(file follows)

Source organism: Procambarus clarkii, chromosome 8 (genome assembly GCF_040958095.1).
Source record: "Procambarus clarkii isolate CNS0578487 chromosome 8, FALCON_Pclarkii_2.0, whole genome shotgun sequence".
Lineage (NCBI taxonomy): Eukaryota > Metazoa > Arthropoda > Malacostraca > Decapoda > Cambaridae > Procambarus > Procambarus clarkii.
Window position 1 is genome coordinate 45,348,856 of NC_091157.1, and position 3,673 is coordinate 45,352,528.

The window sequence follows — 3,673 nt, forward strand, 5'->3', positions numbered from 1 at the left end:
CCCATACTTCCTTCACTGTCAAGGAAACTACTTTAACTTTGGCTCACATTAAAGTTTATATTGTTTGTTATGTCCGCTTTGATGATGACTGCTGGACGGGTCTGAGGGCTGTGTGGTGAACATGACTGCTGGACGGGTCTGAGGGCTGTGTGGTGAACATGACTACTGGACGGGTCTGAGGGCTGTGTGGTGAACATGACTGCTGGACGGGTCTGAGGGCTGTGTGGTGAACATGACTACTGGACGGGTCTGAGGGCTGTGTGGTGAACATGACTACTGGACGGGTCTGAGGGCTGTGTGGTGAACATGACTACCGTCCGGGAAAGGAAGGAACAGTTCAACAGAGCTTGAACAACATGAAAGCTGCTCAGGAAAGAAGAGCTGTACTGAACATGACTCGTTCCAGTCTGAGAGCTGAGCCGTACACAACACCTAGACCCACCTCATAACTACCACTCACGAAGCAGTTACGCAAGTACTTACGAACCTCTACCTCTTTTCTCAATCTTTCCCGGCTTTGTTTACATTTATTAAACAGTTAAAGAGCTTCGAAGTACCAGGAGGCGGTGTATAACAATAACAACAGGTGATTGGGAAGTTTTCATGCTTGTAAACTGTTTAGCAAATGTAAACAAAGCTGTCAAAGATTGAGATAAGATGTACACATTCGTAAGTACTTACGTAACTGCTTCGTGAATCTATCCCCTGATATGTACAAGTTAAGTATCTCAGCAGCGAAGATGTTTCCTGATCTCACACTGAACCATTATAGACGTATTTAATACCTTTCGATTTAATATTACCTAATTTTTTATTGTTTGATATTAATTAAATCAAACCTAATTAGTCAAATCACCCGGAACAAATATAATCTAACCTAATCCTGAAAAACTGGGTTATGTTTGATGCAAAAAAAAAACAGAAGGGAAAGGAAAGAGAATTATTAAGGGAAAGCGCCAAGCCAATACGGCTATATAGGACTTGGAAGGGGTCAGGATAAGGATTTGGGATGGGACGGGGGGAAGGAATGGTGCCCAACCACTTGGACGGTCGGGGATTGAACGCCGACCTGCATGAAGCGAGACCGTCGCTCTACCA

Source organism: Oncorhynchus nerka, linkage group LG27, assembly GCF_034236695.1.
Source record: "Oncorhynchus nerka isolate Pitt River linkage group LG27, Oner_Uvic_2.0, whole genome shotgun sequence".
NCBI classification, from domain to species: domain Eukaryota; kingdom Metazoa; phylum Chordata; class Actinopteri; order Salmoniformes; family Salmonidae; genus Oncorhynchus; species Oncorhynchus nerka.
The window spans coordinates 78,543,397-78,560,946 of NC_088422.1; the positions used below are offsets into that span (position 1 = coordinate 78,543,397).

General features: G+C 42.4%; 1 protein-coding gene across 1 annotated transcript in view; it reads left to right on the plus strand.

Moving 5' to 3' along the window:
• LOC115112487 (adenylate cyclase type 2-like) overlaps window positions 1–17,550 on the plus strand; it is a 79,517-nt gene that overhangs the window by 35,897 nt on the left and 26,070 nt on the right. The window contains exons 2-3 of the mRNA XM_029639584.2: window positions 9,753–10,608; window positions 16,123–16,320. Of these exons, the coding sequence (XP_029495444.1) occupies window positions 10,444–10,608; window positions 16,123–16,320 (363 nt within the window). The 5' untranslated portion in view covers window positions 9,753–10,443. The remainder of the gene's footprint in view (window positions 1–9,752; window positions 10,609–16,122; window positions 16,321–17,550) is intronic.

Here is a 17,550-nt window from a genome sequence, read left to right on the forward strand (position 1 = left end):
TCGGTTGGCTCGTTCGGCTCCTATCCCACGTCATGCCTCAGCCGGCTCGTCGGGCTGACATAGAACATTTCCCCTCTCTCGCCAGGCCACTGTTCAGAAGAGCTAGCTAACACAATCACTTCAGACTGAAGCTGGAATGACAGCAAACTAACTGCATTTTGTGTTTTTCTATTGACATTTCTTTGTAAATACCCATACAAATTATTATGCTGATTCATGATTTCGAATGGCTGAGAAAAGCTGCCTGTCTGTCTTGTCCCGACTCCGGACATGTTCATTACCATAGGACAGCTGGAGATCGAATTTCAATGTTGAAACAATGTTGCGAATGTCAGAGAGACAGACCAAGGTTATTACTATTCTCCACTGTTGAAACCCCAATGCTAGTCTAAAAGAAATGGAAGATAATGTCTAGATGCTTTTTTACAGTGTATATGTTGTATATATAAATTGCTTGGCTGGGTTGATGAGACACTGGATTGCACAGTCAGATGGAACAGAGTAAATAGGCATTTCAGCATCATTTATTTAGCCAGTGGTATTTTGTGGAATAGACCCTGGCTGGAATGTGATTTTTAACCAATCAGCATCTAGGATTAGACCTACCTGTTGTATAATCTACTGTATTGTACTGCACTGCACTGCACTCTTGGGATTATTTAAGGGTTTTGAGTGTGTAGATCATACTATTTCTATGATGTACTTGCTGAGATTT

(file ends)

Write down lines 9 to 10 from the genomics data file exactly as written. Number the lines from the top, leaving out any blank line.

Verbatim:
NCBI classification, from domain to species: domain Eukaryota; kingdom Metazoa; phylum Chordata; class Actinopteri; order Salmoniformes; family Salmonidae; genus Oncorhynchus; species Oncorhynchus nerka.
The window spans coordinates 78,543,397-78,560,946 of NC_088422.1; the positions used below are offsets into that span (position 1 = coordinate 78,543,397).